Poet, novelist, and essayist, Mary di Michele is the author of eight books of poetry including a selected volume, Stranger in You, and two novels. Her most recent novel, Tenor of Love, 2005, has been translated into Italian and Serbian. She lives in Montreal where she teaches at Concordia University in the English literature department’s creative writing program.
Questions & Answers
Is there a specific moment that inspired you to pursue poetry?
I was a voracious reader as a child and made my way systematically through the public library. When I reach the island that contained all the poetry volumes I opened up a volume at random and read John Keats’ “La Belle Dame Sans Merci”; I have been in poetry’s thrall ever since.
How/where do you find inspiration today?
Inspiration comes from without: landscape, language, people, music, the birds at the bird feeder, books, the night sky, the living and the dead, and from within, all I know and feel transmuted through dreams, through memory.
What is your writing process?
It often includes hunting and gathering, pursuing things that catch my interest, through research and travel, that part of the process can be pursued consciously and actively. The other part is receptive, being open, attentive to things, ideas around me. My writing process is part practice, bringing all I know and continue to learn about poetry and what I observe of the world to the page and part mystery, allowing all I don’t know to move and surprise.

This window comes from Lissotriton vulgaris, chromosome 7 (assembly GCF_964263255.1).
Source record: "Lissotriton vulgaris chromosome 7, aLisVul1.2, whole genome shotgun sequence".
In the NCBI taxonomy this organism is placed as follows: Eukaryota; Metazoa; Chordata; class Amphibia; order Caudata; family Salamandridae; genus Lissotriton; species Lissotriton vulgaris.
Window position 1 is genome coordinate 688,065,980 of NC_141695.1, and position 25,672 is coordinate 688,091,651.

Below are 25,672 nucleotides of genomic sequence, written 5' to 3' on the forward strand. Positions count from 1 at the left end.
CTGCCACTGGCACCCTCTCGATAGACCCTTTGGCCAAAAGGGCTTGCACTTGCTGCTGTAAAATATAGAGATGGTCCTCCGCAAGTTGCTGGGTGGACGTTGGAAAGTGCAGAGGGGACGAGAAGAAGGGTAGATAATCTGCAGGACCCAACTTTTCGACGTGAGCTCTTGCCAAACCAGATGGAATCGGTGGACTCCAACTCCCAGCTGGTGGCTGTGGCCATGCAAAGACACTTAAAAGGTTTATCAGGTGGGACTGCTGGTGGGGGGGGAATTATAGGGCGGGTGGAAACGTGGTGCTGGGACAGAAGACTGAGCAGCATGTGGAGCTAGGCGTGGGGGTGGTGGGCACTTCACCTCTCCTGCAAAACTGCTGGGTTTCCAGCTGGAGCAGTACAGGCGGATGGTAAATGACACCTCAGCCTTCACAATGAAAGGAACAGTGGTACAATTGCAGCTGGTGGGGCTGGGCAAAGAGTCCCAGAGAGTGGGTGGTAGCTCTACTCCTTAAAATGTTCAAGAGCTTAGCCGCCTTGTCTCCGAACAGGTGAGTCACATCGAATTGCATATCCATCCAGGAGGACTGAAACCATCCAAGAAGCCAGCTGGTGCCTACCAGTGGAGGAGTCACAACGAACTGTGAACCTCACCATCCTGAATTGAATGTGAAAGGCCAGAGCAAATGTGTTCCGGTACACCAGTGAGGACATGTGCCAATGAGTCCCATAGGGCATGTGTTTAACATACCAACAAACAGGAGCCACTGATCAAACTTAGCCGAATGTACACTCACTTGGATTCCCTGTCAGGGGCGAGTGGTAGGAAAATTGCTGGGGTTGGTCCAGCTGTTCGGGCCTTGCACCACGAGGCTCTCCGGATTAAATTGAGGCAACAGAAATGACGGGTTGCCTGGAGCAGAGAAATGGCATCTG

What is your revision/editing process?
Many drafts, and when I think the poem is finished putting it away for some time until I can look at it again with new eyes and see if it is really alive or some Frankentext.
Did you write poetry in high school? If yes, how did you get started? If no, why not?
Yes, a wasteland of them.
Do you use any resources that a young poet would find useful (e.g. websites, text books, etc.)?
I recommend Kenneth Koch’s Making Your Own Days as an informative and inspirational guidebook; it’s also very accessible, user-friendly.
When you were high school aged, what would have been helpful/motivating to hear from a published poet?
Just seeing and hearing living poets would have been an inspiration—to see that it might be possible to make a life in poetry in the country and the century in which I lived.